Scientists Say They Know Why Killer Whales Are Attacking Boats Off the Coast of Spain

Scientists have said they believe they know why killer whales started attacking boats off Spanish coast. Having assessed footage of some of the attacks, researchers said they were carried out by two or three young animals.

They noticed two of the killer whales were seriously injured—which may have prompted their behavior. Speaking to Spanish daily newspaper El Pais, researchers say it is unclear whether the killer whales, also known as orcas, were injured before or during their encounters with the boats, but that the killer whales may have felt threatened.

Alfredo López, a biology professor at the Coordinator for the Study of Marine Mammals (CEMMA), told the newspaper: "It's not revenge. They're just acting out as a precautionary measure." He said the killer whales did not appear to have a premeditated plan to cause damage to the boats, "even if eventually damage is done."

"Our interpretation is that they don't have the slightest intention of attacking people."

News reports of orcas attacking boats off the coast of Spain emerged at the start of September, with encounters having started as early as July. Sailors were reporting orcas ramming their boats and yachts. One Spanish naval yacht lost part of its rudder after several orcas attacked it.

In an interview with the BBC, a Scottish yacht owner Graeme Walker, whose vessel was attacked for 45 minutes early on September 22, described his encounter with three orcas: "The boat would literally spin through 90 degrees when the animals came in. It was as pronounced as that. When they actually bit on the rudder and started shaking the rudder the wheel was spinning from side to side. You could not have touched it. You would have broken your arms."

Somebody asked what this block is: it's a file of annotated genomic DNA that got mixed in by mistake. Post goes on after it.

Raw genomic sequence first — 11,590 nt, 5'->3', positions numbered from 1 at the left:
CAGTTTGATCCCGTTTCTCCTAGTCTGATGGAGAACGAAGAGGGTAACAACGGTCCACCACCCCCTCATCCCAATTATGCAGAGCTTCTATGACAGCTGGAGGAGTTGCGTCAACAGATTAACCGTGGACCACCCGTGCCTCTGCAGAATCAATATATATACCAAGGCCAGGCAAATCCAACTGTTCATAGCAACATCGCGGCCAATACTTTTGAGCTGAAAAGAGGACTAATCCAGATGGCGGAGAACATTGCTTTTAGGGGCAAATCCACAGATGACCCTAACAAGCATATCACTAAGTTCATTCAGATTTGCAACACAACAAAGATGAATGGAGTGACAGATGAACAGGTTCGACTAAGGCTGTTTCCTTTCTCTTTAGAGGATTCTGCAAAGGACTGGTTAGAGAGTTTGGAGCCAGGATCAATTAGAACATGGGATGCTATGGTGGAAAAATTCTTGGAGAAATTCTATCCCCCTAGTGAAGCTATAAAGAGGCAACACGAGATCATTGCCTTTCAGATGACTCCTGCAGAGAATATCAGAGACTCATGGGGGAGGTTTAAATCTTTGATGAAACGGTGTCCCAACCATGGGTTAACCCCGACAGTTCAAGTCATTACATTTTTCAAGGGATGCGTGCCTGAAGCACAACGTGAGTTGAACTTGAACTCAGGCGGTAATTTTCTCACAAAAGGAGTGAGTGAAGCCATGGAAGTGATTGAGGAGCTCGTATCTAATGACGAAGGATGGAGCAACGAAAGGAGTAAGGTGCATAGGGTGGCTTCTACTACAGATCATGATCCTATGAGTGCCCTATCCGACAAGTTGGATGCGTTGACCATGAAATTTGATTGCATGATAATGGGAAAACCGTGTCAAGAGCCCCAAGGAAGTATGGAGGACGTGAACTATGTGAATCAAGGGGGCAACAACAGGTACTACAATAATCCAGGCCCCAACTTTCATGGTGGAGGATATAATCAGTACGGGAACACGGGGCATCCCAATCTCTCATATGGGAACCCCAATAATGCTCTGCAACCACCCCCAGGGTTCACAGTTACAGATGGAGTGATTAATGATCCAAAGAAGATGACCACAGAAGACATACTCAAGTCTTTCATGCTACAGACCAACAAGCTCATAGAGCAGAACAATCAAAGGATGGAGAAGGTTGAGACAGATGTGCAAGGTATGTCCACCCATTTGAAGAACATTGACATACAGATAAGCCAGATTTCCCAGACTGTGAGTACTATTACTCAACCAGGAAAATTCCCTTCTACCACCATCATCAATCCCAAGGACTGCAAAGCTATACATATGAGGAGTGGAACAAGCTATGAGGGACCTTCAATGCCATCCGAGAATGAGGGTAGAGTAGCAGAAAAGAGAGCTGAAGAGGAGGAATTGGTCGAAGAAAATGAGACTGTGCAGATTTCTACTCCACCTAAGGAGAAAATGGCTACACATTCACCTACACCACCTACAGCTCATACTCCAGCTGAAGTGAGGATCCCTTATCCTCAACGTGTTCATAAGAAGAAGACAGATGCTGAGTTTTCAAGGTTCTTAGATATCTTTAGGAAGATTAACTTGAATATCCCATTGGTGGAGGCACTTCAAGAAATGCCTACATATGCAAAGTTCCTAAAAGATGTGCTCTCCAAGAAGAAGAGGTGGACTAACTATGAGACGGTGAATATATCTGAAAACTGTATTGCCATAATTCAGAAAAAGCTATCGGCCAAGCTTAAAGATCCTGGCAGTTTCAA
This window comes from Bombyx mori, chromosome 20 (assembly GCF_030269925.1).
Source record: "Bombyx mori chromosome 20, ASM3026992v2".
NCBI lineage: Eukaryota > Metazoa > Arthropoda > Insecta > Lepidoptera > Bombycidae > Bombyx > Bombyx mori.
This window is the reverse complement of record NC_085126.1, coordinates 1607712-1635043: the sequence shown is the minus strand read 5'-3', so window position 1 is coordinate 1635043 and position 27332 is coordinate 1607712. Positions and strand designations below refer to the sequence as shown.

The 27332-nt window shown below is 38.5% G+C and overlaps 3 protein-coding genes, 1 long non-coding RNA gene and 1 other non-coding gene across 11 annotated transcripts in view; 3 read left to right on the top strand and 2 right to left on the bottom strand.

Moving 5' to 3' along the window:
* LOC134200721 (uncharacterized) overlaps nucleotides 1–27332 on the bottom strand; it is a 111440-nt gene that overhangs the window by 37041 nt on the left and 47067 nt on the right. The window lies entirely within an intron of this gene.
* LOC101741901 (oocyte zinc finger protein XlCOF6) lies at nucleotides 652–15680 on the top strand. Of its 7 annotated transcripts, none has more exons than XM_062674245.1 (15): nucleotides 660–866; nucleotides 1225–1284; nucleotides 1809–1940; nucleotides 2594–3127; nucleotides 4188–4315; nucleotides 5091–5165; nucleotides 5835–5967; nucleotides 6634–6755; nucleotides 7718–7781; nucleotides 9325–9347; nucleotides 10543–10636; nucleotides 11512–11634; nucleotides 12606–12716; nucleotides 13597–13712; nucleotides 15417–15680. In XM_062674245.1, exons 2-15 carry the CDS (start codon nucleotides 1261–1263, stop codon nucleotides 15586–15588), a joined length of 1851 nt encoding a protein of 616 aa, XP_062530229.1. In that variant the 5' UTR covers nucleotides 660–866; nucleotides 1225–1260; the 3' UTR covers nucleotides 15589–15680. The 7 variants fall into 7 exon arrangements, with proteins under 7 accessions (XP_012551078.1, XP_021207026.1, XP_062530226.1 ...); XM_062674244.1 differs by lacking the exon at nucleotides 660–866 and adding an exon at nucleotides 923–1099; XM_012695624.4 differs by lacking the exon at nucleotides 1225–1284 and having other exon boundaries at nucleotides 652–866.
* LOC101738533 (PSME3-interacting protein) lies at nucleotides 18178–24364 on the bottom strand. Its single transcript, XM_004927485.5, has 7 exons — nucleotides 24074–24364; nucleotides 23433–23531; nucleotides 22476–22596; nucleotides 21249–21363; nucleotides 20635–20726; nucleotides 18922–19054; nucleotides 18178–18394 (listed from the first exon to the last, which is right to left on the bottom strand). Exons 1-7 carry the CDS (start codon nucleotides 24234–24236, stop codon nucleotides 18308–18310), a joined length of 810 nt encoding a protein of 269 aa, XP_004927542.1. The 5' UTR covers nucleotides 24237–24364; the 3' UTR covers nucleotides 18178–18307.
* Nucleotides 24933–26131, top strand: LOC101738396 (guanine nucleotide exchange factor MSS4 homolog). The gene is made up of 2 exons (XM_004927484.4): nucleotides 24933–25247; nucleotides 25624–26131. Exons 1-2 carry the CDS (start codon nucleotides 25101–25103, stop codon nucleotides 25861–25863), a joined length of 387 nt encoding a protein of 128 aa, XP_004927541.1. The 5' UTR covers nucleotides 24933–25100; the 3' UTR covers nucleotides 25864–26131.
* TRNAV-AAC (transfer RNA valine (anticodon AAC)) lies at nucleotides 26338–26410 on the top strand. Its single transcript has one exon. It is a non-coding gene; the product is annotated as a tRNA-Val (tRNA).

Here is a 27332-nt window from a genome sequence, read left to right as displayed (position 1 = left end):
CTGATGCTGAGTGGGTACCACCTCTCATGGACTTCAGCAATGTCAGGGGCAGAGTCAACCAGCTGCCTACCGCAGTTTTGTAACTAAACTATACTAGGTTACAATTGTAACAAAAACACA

That same day, Spain's Ministry of Transport, Mobility and Urban Agenda announced sailing vessels that were 49 feet or less were banned from sailing between Cabo Prioriño Grande and Punta de Estaca de Bares, where the killer whale attacks had taken place. This was as a preventative measure to protect people on board and the killer whales.

"Interactions with killer whales have affected, above all, medium-sized sailboats, with a length equal to or less than 15 meters (49 feet)," a statement from the ministry said. "All the encounters with the killer whales took place between 2 and 8 nautical miles from the coast and the sailing speed ranged between 5 and 9 knots, either exclusively under sail or sail and motor."

Justin Crowther, a British sailor whose yacht was attacked and had to be rescued, told El Pais that after docking he realized how close the orcas had come to overturning the boat. "I have sailed in Australia, Tahiti, Canada... all over the world, and I had seen orcas, but none had ever gotten this close," he told the newspaper.

López says that while this increase in killer whales attacking boats seems extreme, the encounters are still relatively rare. He said only 20 percent of orca sightings from yachts had reported damage or trouble. "It might sound as if all the boats are being damaged, but that is not the case," he said.

killer whale
Stock image showing a pod of killer whales. Researchers in Spain say the recent orca attacks on boats were related to injuries sustained by the at least two of the whales. iStock